FOCUS | FIRE BY WAYNE D. MOORE
RESIDENTIAL HOME FIRE ALARM PROTECTION METHODS can be broken down into two
distinct applications: stand-alone detection devices, known as smoke alarms or carbon monoxide (CO) alarms,
and combination fire alarm and detection systems that employ smoke detectors and CO detectors connected
to a residential fire alarm system control unit.
Most spec home builders will only want the minimal code-required
smoke and CO alarms. These individual devices are not systems and simply
exist as an interconnection of devices powered by alternating current (AC)
with an integrated detection component and an alarm component; they
provide minimum life safety protection for the occupants with only a local
alarm within the home. They do not possess the ability to send a signal to
a remote supervising station, nor are they monitored for integrity. If the
owner chooses to remove them or disconnect the power sources, no one
outside the home will know.
As a contractor providing these devices, you need to have a copy of
NFPA 72 2013, National Fire Alarm and Signaling Code, and NFPA 720
2012, Standard for the Installation of Carbon Monoxide (CO) Detection
and Warning Equipment, to ensure that you correctly install a sufficient
number of these devices to comply with the code requirements.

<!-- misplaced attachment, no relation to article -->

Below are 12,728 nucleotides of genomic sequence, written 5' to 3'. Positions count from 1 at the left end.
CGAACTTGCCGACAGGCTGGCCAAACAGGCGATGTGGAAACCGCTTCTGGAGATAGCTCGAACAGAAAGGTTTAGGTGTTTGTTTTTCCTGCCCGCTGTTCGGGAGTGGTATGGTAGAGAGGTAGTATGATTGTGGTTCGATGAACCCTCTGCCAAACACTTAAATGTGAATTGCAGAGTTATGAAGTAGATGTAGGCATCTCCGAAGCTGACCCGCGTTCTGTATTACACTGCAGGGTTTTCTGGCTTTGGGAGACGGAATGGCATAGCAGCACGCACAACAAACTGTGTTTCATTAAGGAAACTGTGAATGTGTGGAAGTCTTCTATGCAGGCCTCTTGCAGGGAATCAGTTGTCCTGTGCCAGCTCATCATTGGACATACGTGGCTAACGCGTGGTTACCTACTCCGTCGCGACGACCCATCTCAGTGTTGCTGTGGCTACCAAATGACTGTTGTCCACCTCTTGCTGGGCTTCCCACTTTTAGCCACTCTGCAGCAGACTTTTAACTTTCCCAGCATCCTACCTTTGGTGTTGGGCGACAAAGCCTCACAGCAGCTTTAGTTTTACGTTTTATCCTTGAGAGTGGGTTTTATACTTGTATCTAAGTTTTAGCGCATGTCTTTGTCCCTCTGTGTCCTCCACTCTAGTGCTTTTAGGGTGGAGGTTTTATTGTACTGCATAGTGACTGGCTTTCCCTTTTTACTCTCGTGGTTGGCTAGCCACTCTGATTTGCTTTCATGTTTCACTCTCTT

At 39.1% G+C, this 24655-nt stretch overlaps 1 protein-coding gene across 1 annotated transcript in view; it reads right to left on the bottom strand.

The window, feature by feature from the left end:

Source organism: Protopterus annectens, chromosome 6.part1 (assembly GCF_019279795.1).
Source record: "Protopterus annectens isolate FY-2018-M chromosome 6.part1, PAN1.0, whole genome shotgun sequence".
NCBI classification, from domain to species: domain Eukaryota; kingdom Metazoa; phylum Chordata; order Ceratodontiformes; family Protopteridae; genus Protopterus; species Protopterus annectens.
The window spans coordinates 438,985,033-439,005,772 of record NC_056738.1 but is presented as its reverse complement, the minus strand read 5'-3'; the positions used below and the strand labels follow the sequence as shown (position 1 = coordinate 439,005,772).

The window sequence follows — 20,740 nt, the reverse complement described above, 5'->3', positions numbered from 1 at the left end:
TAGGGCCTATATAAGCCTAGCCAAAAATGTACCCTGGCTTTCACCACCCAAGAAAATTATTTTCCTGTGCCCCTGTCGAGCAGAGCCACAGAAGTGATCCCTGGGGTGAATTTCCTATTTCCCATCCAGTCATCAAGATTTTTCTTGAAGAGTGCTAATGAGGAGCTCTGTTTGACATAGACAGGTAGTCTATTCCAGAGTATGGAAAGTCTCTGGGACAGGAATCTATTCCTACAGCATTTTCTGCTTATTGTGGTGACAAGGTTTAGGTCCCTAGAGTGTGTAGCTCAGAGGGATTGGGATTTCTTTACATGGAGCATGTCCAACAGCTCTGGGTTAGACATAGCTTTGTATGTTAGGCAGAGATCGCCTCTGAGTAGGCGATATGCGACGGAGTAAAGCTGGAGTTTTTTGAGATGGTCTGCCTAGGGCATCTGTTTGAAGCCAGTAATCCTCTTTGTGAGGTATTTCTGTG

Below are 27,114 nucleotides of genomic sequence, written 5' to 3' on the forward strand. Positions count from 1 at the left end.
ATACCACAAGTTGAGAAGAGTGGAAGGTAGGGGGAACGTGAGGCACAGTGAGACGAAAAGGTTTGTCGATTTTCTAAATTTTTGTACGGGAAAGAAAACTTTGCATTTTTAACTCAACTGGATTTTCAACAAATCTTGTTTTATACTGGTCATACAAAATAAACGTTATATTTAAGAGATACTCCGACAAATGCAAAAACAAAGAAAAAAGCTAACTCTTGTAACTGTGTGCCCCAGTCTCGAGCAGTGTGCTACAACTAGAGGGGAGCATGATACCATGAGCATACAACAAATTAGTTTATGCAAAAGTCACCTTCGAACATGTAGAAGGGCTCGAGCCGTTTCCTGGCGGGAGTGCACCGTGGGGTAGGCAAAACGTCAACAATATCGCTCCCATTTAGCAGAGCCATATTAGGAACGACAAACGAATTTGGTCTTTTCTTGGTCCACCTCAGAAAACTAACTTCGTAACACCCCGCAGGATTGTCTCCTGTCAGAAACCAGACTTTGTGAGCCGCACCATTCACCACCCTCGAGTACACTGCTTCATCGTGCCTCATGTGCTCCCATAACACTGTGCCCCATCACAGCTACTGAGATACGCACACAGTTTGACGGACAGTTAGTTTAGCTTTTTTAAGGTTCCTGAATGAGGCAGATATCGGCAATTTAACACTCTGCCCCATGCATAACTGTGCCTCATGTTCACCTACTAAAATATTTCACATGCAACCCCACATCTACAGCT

Typically, the code requires you to install smoke alarms and CO alarms
outside of each separate dwelling-unit sleeping area in the immediate
vicinity of the bedrooms and on every occupiable level of a dwelling unit,
including basements but excluding attics and crawl spaces.
Some of these devices are combination units, making compliance with the
code requirements relatively easy. The location of the combination devices
does not generally depend on mounting height for effective performance. CO
and air at room temperature have similar densities that generally mix readily.
However, ceiling mounting is the preferable location.
The code requires installers to interconnect these devices, especially
where a dwelling has separated sleeping areas. To ensure the occupants
can hear the alarm from one device, all of the alarm appliances within the
other devices must actuate.
Sophisticated builders and homeowners who build the larger, more
expensive homes will want more than the minimum code requirements.
They will usually choose to install combination smoke and CO system
detectors connected to a listed residential fire alarm system control unit.
In fact, they will generally want a monitored security system as well as
a more sophisticated fire alarm and CO system.
This presents an opportunity to design and install these systems, upsell
the type and amount of security and fire protection, and integrate other systems that will meet the homeowner’s safety and comfort goals. In developing